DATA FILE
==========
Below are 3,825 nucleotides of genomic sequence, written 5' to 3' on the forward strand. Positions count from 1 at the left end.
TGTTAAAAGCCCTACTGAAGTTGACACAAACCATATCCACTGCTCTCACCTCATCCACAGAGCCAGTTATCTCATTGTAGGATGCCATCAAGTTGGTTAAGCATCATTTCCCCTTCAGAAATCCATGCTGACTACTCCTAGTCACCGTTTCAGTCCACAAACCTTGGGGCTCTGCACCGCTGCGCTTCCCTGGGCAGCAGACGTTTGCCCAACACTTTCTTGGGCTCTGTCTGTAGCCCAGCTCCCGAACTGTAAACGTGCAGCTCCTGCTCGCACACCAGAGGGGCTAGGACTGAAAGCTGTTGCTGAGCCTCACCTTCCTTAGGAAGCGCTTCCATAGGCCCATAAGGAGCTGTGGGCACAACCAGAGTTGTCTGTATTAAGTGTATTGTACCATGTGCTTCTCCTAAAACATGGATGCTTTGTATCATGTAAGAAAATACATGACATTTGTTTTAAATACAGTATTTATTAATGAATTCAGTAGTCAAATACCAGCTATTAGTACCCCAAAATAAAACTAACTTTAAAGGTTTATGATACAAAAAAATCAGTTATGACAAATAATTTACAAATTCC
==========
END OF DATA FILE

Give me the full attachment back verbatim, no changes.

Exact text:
Below are 3,825 nucleotides of genomic sequence, written 5' to 3' on the forward strand. Positions count from 1 at the left end.
TGTTAAAAGCCCTACTGAAGTTGACACAAACCATATCCACTGCTCTCACCTCATCCACAGAGCCAGTTATCTCATTGTAGGATGCCATCAAGTTGGTTAAGCATCATTTCCCCTTCAGAAATCCATGCTGACTACTCCTAGTCACCGTTTCAGTCCACAAACCTTGGGGCTCTGCACCGCTGCGCTTCCCTGGGCAGCAGACGTTTGCCCAACACTTTCTTGGGCTCTGTCTGTAGCCCAGCTCCCGAACTGTAAACGTGCAGCTCCTGCTCGCACACCAGAGGGGCTAGGACTGAAAGCTGTTGCTGAGCCTCACCTTCCTTAGGAAGCGCTTCCATAGGCCCATAAGGAGCTGTGGGCACAACCAGAGTTGTCTGTATTAAGTGTATTGTACCATGTGCTTCTCCTAAAACATGGATGCTTTGTATCATGTAAGAAAATACATGACATTTGTTTTAAATACAGTATTTATTAATGAATTCAGTAGTCAAATACCAGCTATTAGTACCCCAAAATAAAACTAACTTTAAAGGTTTATGATACAAAAAAATCAGTTATGACAAATAATTTACAAATTCC